The Smart About Money website will be retiring on July 31, 2021. Learn more about this decision.


Budgeting for the New College Grad

Recent college graduate smiles as she begins planning her budget for life in the real world.

Budgeting principles are pretty universal. Whether you’re young or old, rich or poor, the No. 1 rule is: Spend less than you earn. This might sound easy, but the realities of life after college graduation can be a cold wake-up call, especially when student loan bills start arriving.

Managing debt and living within one’s means aren’t the only considerations. The beginning of your career is a once-in-a-lifetime opportunity to get the highest returns on retirement investments.

Looking for information for recent high school graduates? CashCourse offers free resources for college students.

Identify Cash Flow

Some people dislike the term “budget” because it sounds too much like a diet. You might prefer a spending plan, which is less about restricting and more about planning how to spend your money. Whatever you call it, the first step is to identify all the sources of money coming in and all the expenses, debts and obligations going out.

Build a budget using known bills. Check bank and credit card statements from the past several months to calculate how much you spend on food, personal care and entertainment. Add any new bills that will transfer to you after graduation, such as your phone or car insurance.

When looking for a job, create a mock budget using estimated living costs to come up with your desired salary. Use cost-of-living calculators and salary estimator tools to get ballpark numbers.If your income and expenses don’t add up, you might need to reduce costs by living at home for a while, getting a roommate or choosing a less expensive city.

Plan to Pay Off Debt

Student loans are the first large debt for many new graduates. By the time you are nearing graduation, it’s too late to go back and take out fewer loans. Once you’ve signed the paperwork, you’ve agreed to it, so you have to pay it back. (Unless you qualify for loan forgiveness.)

Be cautious of anyone who charges a fee to help you with your loans. Explore the free resources at, including:

  • How to pick the right repayment plan
  • How to make payments
  • What to do if you can’t make payments
  • Options for discharging or cancelling your loans

It’s wise to get other debts paid down also. Carrying debt lowers well-being and increases stress. The more you pay each month to satisfy your debts, the less you have to save and invest. Check out SAM’s free Credit and Debt course to make a plan.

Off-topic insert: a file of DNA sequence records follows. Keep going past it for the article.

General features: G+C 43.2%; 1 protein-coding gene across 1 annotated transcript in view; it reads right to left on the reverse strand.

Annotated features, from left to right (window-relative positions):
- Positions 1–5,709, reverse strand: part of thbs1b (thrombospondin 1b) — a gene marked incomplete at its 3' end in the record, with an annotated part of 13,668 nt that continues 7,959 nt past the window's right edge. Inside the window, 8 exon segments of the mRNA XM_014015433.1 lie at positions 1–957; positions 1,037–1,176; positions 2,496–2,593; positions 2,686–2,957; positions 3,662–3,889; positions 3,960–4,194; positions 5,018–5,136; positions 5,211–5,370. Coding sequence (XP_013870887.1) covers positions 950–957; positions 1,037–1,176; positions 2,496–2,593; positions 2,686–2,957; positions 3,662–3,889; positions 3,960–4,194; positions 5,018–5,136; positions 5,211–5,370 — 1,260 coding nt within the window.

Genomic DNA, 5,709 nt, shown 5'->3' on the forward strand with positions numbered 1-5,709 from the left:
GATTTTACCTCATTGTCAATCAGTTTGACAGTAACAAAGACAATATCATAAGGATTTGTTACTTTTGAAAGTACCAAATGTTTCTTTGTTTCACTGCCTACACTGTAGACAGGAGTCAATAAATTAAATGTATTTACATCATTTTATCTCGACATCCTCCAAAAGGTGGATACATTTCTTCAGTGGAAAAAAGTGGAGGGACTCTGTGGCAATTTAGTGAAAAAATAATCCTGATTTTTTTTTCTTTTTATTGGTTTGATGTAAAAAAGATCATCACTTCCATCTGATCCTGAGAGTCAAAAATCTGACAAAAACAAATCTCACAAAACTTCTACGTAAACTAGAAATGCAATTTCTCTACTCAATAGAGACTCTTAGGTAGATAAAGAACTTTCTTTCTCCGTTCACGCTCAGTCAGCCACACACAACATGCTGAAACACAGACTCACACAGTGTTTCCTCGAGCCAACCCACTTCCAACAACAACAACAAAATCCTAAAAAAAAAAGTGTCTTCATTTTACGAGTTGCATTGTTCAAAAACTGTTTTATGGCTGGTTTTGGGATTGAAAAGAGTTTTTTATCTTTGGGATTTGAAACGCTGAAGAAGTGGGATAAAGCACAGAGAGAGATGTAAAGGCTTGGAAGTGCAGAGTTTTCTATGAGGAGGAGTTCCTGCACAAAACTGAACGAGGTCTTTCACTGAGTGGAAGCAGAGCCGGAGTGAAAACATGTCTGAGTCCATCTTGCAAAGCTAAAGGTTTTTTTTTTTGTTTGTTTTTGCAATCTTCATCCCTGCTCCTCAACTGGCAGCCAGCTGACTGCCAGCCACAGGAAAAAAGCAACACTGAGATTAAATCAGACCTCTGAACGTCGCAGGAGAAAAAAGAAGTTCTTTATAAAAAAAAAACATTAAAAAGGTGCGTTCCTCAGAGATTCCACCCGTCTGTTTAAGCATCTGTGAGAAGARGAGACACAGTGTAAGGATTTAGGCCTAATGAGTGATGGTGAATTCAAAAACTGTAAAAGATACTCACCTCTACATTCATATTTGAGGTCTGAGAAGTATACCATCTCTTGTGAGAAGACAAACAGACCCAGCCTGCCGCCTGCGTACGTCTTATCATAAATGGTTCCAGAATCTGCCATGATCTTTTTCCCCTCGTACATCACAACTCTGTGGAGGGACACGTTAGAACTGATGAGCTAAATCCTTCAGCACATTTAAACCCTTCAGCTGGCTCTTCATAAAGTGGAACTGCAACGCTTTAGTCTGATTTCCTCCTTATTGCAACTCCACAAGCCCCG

Investing for the New Grad

Young adulthood is a critical time to invest for the future, thanks to compound interest. The more you invest while you’re young and the longer you keep that money invested, the faster the money will grow.

A workplace 401(k) or similar retirement account is the perfect opportunity to build your nest egg. Contribute at least up to your employer’s matching contribution and consider investing and/or saving up to 10 percent of your income each year. If possible, gradually increase those contributions to keep up with cost of living and your increasing salary.

If you don’t have an account at work, you can open an individual retirement account (IRA) or Roth IRA at a traditional brokerage or online.

Save Now, Save Often

Money can be tight in the beginning, but that’s more reason to save a little bit each month. Emergency savings help cover unexpected expenses such as car repairs, medical bills and surprise pet expenses so that you don’t have to put them on a credit card.

Add a line to your budget specifically for savings. Treat it like a non-negotiable bill to be paid to your future self. It’s easier to put aside small amounts over time than to come up with hundreds or thousands of dollars at once. If you automate your accounts to transfer savings each month, those small contributions will add up and you’ll be starting a healthy habit to last a lifetime.

[Any reference to a specific company, commercial product, process or service does not constitute or imply an endorsement or recommendation by the National Endowment for Financial Education.]